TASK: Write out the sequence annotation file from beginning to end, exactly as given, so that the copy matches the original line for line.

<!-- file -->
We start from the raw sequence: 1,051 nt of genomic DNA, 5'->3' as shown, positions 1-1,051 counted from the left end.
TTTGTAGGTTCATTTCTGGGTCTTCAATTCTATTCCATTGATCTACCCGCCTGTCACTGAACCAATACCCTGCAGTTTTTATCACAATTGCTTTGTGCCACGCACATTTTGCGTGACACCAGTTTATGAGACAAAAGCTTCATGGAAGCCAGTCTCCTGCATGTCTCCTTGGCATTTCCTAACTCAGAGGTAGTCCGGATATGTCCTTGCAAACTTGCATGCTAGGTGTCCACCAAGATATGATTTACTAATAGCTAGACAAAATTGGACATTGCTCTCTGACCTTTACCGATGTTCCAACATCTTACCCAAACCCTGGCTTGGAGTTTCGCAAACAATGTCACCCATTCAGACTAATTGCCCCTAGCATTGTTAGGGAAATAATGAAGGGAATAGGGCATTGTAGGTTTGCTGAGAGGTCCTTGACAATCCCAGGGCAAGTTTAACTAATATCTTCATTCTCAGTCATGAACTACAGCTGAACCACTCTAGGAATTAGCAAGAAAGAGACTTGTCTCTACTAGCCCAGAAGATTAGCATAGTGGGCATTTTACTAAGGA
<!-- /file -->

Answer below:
We start from the raw sequence: 1,051 nt of genomic DNA, 5'->3' as shown, positions 1-1,051 counted from the left end.
TTTGTAGGTTCATTTCTGGGTCTTCAATTCTATTCCATTGATCTACCCGCCTGTCACTGAACCAATACCCTGCAGTTTTTATCACAATTGCTTTGTGCCACGCACATTTTGCGTGACACCAGTTTATGAGACAAAAGCTTCATGGAAGCCAGTCTCCTGCATGTCTCCTTGGCATTTCCTAACTCAGAGGTAGTCCGGATATGTCCTTGCAAACTTGCATGCTAGGTGTCCACCAAGATATGATTTACTAATAGCTAGACAAAATTGGACATTGCTCTCTGACCTTTACCGATGTTCCAACATCTTACCCAAACCCTGGCTTGGAGTTTCGCAAACAATGTCACCCATTCAGACTAATTGCCCCTAGCATTGTTAGGGAAATAATGAAGGGAATAGGGCATTGTAGGTTTGCTGAGAGGTCCTTGACAATCCCAGGGCAAGTTTAACTAATATCTTCATTCTCAGTCATGAACTACAGCTGAACCACTCTAGGAATTAGCAAGAAAGAGACTTGTCTCTACTAGCCCAGAAGATTAGCATAGTGGGCATTTTACTAAGGA